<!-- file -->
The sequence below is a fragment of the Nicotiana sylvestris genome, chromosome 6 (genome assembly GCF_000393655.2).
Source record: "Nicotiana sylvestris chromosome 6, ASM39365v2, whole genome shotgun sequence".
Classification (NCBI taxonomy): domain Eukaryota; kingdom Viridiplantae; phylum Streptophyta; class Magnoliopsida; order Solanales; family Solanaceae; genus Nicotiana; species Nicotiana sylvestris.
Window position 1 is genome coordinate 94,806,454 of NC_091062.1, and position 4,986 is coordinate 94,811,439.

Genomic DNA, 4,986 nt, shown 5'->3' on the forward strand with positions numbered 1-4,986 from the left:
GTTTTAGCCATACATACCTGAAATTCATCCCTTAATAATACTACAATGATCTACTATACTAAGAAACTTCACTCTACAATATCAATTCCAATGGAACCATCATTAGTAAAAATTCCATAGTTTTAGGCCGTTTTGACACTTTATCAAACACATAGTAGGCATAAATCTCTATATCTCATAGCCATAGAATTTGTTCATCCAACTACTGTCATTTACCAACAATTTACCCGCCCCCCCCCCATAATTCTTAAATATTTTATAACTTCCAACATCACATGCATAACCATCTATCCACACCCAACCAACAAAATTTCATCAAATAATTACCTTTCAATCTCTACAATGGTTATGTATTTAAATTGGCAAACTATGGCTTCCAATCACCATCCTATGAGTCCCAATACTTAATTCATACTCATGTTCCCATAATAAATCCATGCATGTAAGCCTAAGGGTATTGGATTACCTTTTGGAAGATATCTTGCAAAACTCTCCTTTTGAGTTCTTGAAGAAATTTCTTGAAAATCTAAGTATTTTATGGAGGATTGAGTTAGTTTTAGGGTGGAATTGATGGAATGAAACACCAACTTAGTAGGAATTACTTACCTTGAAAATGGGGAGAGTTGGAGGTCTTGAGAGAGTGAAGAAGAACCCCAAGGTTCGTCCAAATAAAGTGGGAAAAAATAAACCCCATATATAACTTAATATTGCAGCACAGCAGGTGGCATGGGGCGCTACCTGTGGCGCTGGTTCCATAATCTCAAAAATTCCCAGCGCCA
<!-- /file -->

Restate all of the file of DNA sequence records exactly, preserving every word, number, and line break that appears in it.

The sequence below is a fragment of the Nicotiana sylvestris genome, chromosome 6 (genome assembly GCF_000393655.2).
Source record: "Nicotiana sylvestris chromosome 6, ASM39365v2, whole genome shotgun sequence".
Classification (NCBI taxonomy): domain Eukaryota; kingdom Viridiplantae; phylum Streptophyta; class Magnoliopsida; order Solanales; family Solanaceae; genus Nicotiana; species Nicotiana sylvestris.
Window position 1 is genome coordinate 94,806,454 of NC_091062.1, and position 4,986 is coordinate 94,811,439.

Genomic DNA, 4,986 nt, shown 5'->3' on the forward strand with positions numbered 1-4,986 from the left:
GTTTTAGCCATACATACCTGAAATTCATCCCTTAATAATACTACAATGATCTACTATACTAAGAAACTTCACTCTACAATATCAATTCCAATGGAACCATCATTAGTAAAAATTCCATAGTTTTAGGCCGTTTTGACACTTTATCAAACACATAGTAGGCATAAATCTCTATATCTCATAGCCATAGAATTTGTTCATCCAACTACTGTCATTTACCAACAATTTACCCGCCCCCCCCCCATAATTCTTAAATATTTTATAACTTCCAACATCACATGCATAACCATCTATCCACACCCAACCAACAAAATTTCATCAAATAATTACCTTTCAATCTCTACAATGGTTATGTATTTAAATTGGCAAACTATGGCTTCCAATCACCATCCTATGAGTCCCAATACTTAATTCATACTCATGTTCCCATAATAAATCCATGCATGTAAGCCTAAGGGTATTGGATTACCTTTTGGAAGATATCTTGCAAAACTCTCCTTTTGAGTTCTTGAAGAAATTTCTTGAAAATCTAAGTATTTTATGGAGGATTGAGTTAGTTTTAGGGTGGAATTGATGGAATGAAACACCAACTTAGTAGGAATTACTTACCTTGAAAATGGGGAGAGTTGGAGGTCTTGAGAGAGTGAAGAAGAACCCCAAGGTTCGTCCAAATAAAGTGGGAAAAAATAAACCCCATATATAACTTAATATTGCAGCACAGCAGGTGGCATGGGGCGCTACCTGTGGCGCTGGTTCCATAATCTCAAAAATTCCCAGCGCCA